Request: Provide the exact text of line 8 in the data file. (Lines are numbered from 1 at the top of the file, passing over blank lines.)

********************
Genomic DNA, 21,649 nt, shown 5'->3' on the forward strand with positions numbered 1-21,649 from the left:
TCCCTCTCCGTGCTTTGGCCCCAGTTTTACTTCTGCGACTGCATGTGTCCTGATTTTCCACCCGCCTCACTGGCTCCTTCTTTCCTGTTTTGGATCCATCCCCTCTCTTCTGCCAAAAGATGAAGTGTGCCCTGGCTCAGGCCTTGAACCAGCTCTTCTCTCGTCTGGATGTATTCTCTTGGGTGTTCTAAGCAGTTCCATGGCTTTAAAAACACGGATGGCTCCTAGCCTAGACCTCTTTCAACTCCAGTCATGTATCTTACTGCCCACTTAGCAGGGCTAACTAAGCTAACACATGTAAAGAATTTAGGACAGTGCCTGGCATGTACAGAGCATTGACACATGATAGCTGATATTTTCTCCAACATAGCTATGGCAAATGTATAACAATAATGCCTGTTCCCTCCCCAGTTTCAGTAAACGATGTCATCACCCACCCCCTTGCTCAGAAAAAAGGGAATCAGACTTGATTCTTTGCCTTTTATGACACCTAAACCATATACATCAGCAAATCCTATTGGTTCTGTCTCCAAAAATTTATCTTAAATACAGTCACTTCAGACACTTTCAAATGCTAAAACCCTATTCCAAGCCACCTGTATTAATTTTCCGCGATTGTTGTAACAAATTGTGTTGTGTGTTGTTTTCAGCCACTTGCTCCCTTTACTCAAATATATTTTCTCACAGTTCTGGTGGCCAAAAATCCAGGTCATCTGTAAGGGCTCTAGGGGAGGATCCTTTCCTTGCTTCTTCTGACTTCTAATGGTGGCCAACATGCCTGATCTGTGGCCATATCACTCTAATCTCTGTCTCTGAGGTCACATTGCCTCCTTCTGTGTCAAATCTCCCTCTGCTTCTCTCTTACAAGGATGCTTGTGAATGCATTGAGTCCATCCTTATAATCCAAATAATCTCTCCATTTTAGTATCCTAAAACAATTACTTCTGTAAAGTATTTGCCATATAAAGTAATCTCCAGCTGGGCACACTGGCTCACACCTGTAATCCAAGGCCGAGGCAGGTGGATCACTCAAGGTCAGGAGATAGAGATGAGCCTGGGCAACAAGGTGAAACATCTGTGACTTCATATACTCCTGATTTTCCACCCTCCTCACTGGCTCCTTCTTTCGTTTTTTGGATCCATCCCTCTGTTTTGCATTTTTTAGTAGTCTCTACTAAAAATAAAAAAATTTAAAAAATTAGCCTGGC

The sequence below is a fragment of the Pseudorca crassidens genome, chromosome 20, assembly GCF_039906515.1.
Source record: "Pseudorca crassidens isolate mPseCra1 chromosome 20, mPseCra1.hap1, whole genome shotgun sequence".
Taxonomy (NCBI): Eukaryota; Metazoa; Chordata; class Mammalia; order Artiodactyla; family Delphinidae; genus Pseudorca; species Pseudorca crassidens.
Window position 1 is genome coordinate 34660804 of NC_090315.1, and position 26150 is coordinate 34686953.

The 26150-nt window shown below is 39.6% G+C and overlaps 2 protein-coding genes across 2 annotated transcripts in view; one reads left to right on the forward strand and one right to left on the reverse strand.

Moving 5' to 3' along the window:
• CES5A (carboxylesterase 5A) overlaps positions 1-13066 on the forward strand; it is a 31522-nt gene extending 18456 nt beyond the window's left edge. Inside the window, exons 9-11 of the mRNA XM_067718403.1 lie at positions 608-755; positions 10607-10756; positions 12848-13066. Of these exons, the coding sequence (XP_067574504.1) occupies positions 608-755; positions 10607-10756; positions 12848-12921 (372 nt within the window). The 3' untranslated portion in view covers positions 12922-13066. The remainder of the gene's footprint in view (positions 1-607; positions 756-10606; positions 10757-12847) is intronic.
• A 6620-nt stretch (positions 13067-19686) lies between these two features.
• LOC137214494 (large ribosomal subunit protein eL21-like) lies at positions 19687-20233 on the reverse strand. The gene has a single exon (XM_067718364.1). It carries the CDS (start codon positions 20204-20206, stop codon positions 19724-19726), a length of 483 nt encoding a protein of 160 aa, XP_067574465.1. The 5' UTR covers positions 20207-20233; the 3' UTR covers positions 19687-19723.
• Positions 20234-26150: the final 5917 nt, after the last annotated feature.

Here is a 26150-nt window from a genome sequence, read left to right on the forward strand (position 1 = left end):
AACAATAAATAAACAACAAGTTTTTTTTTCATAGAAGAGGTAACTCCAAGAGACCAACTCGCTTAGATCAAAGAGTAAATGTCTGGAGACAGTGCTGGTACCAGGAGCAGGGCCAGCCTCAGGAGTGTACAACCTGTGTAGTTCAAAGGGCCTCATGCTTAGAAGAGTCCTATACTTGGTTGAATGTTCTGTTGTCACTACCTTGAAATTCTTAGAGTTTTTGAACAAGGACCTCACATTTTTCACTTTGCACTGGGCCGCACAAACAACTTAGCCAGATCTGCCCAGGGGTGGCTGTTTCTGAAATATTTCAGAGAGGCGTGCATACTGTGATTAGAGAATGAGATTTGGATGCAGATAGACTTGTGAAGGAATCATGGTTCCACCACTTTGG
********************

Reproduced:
Moving 5' to 3' along the window: